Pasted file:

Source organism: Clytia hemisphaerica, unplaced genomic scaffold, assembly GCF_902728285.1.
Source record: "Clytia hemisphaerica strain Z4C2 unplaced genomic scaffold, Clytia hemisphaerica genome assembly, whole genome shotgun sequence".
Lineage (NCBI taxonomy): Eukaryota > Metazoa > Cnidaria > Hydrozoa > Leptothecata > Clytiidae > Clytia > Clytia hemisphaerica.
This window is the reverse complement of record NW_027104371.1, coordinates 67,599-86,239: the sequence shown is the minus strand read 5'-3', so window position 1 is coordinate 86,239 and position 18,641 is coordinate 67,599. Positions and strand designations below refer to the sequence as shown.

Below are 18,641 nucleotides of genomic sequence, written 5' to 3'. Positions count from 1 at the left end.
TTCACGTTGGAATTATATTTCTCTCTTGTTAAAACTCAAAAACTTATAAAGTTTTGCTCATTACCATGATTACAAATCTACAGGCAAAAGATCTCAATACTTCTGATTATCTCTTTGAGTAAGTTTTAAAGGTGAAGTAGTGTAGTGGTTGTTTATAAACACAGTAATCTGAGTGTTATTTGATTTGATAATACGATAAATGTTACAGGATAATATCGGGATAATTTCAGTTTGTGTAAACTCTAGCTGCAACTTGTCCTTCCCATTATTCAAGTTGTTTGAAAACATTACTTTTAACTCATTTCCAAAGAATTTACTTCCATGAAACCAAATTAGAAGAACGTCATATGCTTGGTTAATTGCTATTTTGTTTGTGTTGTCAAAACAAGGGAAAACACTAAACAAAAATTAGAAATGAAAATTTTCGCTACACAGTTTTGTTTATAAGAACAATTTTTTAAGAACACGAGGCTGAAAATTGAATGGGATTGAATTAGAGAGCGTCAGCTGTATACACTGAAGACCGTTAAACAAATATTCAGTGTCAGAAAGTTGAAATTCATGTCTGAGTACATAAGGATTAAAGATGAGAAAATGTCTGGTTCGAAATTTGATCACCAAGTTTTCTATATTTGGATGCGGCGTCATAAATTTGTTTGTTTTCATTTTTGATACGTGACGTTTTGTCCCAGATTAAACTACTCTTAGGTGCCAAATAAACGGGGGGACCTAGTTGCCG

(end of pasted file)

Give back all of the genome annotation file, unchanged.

Source organism: Clytia hemisphaerica, unplaced genomic scaffold, assembly GCF_902728285.1.
Source record: "Clytia hemisphaerica strain Z4C2 unplaced genomic scaffold, Clytia hemisphaerica genome assembly, whole genome shotgun sequence".
Lineage (NCBI taxonomy): Eukaryota > Metazoa > Cnidaria > Hydrozoa > Leptothecata > Clytiidae > Clytia > Clytia hemisphaerica.
This window is the reverse complement of record NW_027104371.1, coordinates 67,599-86,239: the sequence shown is the minus strand read 5'-3', so window position 1 is coordinate 86,239 and position 18,641 is coordinate 67,599. Positions and strand designations below refer to the sequence as shown.

Below are 18,641 nucleotides of genomic sequence, written 5' to 3'. Positions count from 1 at the left end.
TTCACGTTGGAATTATATTTCTCTCTTGTTAAAACTCAAAAACTTATAAAGTTTTGCTCATTACCATGATTACAAATCTACAGGCAAAAGATCTCAATACTTCTGATTATCTCTTTGAGTAAGTTTTAAAGGTGAAGTAGTGTAGTGGTTGTTTATAAACACAGTAATCTGAGTGTTATTTGATTTGATAATACGATAAATGTTACAGGATAATATCGGGATAATTTCAGTTTGTGTAAACTCTAGCTGCAACTTGTCCTTCCCATTATTCAAGTTGTTTGAAAACATTACTTTTAACTCATTTCCAAAGAATTTACTTCCATGAAACCAAATTAGAAGAACGTCATATGCTTGGTTAATTGCTATTTTGTTTGTGTTGTCAAAACAAGGGAAAACACTAAACAAAAATTAGAAATGAAAATTTTCGCTACACAGTTTTGTTTATAAGAACAATTTTTTAAGAACACGAGGCTGAAAATTGAATGGGATTGAATTAGAGAGCGTCAGCTGTATACACTGAAGACCGTTAAACAAATATTCAGTGTCAGAAAGTTGAAATTCATGTCTGAGTACATAAGGATTAAAGATGAGAAAATGTCTGGTTCGAAATTTGATCACCAAGTTTTCTATATTTGGATGCGGCGTCATAAATTTGTTTGTTTTCATTTTTGATACGTGACGTTTTGTCCCAGATTAAACTACTCTTAGGTGCCAAATAAACGGGGGGACCTAGTTGCCG